Ettore Spalletti, who died aged 79 on 11 October 2019, was revered in Italy and celebrated abroad as the ‘painter of light’. The artist leaves behind an indelible imprint on the collective conscience, in the signature palette of gentle blues, greys and pinks he used to slowly and methodically cover his sculptures and canvases. He found inspiration in the Renaissance frescoes of Masaccio and Piero della Francesca, from whom he borrowed the powdery blues and pinks often employed in his own work. Known for his minimalist installations of sculptures and paintings, Spalletti employed subtle aspects of colour and geometry aiming to immerse the viewer in a full sensory experience. Beginning around 1976, Spalletti made his luminous canvases and painted sculptures by working in a mode that was simultaneously classical and Minimalist: using a mix of pigments and chalk, the artist typically added one thin layer around the same time every day for upwards of two weeks before sanding down the surface to reveal a powdery, glowing plane of color. These lustrous hues covered not only traditional rectangular surfaces but also columns, floors, walls, and shaped supports. As a man Spalletti may have been contemplative and quiet, but that didn’t mean that as an artist he was detached. He was equally inspired by the people he met as he was by the mountains and the Adriatic coastline – landscapes that informed the atmosphere and light in his works, not unlike Turner, who Spalletti admired. Our St. Moritz exhibition pays hommage to the embracing warmth in his works, whether it’s strips of gold-leaf applied to canvas and panels or the fleshy-pink tones that the artist said refer to the human figure.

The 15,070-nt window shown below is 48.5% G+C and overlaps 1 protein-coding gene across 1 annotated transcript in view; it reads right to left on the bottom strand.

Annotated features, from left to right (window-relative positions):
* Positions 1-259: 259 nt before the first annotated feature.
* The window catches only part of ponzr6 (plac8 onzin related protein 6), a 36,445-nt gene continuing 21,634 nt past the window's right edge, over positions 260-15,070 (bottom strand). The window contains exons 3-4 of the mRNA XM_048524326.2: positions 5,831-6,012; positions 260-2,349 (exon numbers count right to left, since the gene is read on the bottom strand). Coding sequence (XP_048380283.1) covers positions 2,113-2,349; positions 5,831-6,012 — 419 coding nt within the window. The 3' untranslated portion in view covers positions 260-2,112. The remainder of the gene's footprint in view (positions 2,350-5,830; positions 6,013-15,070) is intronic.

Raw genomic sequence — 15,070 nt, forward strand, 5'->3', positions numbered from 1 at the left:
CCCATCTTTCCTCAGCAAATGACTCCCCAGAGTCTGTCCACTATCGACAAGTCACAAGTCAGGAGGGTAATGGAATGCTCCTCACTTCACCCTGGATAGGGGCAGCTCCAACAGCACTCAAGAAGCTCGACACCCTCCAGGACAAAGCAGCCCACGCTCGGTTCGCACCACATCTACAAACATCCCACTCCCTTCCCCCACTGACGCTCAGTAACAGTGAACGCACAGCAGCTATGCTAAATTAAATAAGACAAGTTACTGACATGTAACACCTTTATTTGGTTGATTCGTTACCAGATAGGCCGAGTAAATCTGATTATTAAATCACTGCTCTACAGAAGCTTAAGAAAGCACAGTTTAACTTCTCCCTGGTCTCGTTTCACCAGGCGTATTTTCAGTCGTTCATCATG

In 2014, Spalletti was the subject of a three-part Italian retrospective housed in some of the country’s most distinguished institutions: MAXXI in Rome, the Museo d’Arte Contemporanea Donnaregina in Naples, and the Galleria di Arte Moderna in Turin. His work has been featured in the Venice Biennale four times: Spalletti represented Italy in 1997 and was included in curated exhibitions in 1982, 1993, and 1995. He also appeared in Documenta twice, in both 1982 and 1992. Over the past forty years Spalletti’s works have been shown in solo exhibitions in Essen (Museum Folkwang, 1982), Ghent (Museum Van Hedendaagse Kunst, 1983), Rennes (Halles d’Art Contemporain, 1988), Frankfurt (Portikus, 1989), Munich (Kunstverein, 1989), Amsterdam (De Appel, 1989), Paris (Musée d’Art Moderne de the Ville de Paris, 1991), New York (Guggenheim Museum, 1993), Antwerp (Museum van Hedendaagse Kunst, 1995), Strasbourg (Musée d’Art Moderne et Contemporain, 1998), Naples (Museo di Capodimonte, 1999), Madrid (Fundación La Caixa, 2000), Leeds (Henry Moore Foundation, 2005), Rome (Académie de France, Villa Medici, 2006; Galleria Nazionale d’Arte Moderna, 2010), Kleve (Museum Kurhaus Kleve, 2009), Venice (Palazzo Cini, 2015). In 2014 the most complete retrospective of his work, entitled Un giorno così bianco, così bianco, was shown in a museum circuit consisting of MAXXI in Rome, GAM in Turin, and Museo Madre in Naples. He has created two permanent installations of particular emotional impact: the Salle des dèparts, for the Hôpital Poincaré de Garches, Paris, in 1996, and the Cappella di Villa Serena in Città Sant’Angelo, Pescara, in 2016.